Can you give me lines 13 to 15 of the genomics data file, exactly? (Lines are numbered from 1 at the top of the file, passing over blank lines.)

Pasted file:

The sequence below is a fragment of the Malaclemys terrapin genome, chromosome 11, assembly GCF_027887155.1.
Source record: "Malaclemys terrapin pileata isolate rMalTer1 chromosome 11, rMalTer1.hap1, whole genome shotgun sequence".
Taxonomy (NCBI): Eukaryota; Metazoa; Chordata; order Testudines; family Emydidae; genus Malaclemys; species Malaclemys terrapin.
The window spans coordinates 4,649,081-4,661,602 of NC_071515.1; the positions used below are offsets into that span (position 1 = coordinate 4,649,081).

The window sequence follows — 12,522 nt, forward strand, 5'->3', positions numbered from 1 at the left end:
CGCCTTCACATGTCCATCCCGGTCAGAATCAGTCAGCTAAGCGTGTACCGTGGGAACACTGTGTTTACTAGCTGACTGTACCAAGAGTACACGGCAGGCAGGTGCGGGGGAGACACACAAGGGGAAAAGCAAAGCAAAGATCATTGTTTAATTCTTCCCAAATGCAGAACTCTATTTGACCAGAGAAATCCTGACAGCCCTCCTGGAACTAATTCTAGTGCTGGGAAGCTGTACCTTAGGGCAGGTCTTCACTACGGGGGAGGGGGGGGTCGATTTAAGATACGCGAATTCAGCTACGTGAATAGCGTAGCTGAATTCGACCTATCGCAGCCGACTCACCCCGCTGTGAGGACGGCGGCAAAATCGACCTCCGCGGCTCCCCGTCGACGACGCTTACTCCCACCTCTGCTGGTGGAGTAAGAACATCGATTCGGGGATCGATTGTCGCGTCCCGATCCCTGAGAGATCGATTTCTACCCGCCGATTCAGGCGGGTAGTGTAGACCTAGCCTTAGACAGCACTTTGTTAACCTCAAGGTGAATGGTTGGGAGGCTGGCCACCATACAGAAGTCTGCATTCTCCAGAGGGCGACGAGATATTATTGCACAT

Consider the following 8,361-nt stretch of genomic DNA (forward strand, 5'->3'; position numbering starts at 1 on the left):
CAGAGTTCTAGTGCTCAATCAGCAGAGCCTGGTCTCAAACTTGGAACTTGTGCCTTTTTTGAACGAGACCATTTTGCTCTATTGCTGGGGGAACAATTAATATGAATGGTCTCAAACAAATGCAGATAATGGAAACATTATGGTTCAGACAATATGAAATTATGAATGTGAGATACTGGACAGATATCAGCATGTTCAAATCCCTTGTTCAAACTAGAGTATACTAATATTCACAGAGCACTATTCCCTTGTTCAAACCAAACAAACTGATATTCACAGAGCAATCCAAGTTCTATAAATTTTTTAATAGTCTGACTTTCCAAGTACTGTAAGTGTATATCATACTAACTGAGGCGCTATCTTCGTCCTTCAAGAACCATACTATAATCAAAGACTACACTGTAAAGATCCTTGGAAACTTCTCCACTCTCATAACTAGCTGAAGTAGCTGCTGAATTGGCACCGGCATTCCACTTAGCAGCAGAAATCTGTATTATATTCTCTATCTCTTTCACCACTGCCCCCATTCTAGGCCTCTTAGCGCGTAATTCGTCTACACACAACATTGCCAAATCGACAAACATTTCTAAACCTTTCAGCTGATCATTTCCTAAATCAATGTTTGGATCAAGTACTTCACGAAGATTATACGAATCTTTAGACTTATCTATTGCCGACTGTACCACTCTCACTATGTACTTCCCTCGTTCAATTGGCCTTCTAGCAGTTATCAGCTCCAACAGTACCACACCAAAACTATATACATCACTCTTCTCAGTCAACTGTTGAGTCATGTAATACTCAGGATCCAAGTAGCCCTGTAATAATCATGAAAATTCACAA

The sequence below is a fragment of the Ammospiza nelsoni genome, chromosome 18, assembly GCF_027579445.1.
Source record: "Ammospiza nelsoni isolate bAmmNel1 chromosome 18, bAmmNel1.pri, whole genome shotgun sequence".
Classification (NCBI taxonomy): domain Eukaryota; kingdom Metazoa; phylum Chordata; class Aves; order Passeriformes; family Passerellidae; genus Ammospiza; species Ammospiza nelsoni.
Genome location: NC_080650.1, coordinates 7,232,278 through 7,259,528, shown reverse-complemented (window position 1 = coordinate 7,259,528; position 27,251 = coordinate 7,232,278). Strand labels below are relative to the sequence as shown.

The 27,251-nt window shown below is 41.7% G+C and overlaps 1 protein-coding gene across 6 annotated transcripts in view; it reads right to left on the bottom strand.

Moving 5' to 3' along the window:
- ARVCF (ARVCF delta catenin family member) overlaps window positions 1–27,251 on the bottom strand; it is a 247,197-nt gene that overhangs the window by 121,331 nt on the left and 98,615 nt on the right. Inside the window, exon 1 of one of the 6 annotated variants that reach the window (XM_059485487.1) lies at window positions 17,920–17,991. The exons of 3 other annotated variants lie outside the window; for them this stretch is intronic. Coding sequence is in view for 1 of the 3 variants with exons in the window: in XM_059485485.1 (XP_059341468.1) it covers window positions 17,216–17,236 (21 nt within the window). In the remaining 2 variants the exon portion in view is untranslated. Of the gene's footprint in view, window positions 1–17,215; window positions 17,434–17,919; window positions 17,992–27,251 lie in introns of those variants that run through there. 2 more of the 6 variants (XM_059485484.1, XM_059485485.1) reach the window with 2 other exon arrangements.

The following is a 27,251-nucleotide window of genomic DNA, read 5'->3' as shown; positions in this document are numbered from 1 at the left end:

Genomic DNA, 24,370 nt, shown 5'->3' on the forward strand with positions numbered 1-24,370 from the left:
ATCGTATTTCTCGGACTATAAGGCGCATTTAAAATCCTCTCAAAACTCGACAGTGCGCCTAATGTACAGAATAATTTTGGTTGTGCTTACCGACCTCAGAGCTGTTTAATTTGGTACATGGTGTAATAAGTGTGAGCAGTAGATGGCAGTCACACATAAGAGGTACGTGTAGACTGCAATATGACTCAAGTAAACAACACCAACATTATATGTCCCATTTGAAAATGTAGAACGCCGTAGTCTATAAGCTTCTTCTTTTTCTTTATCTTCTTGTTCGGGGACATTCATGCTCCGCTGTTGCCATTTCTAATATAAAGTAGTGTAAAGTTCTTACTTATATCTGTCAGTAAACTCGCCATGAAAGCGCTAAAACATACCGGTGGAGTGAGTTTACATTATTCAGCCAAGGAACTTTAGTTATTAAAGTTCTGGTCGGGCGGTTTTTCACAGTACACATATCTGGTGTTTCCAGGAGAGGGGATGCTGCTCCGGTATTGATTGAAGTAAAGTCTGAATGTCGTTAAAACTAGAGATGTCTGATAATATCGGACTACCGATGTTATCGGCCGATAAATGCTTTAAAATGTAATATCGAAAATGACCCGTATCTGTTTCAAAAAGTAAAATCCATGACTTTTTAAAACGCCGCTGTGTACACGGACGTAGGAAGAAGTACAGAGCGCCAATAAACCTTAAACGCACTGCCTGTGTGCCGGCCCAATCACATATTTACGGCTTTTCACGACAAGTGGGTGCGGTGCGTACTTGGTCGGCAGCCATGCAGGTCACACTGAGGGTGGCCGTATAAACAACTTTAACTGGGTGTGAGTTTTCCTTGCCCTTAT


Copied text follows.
The 27,251-nt window shown below is 41.7% G+C and overlaps 1 protein-coding gene across 6 annotated transcripts in view; it reads right to left on the bottom strand.

Moving 5' to 3' along the window:
- ARVCF (ARVCF delta catenin family member) overlaps window positions 1–27,251 on the bottom strand; it is a 247,197-nt gene that overhangs the window by 121,331 nt on the left and 98,615 nt on the right. Inside the window, exon 1 of one of the 6 annotated variants that reach the window (XM_059485487.1) lies at window positions 17,920–17,991. The exons of 3 other annotated variants lie outside the window; for them this stretch is intronic. Coding sequence is in view for 1 of the 3 variants with exons in the window: in XM_059485485.1 (XP_059341468.1) it covers window positions 17,216–17,236 (21 nt within the window). In the remaining 2 variants the exon portion in view is untranslated. Of the gene's footprint in view, window positions 1–17,215; window positions 17,434–17,919; window positions 17,992–27,251 lie in introns of those variants that run through there. 2 more of the 6 variants (XM_059485484.1, XM_059485485.1) reach the window with 2 other exon arrangements.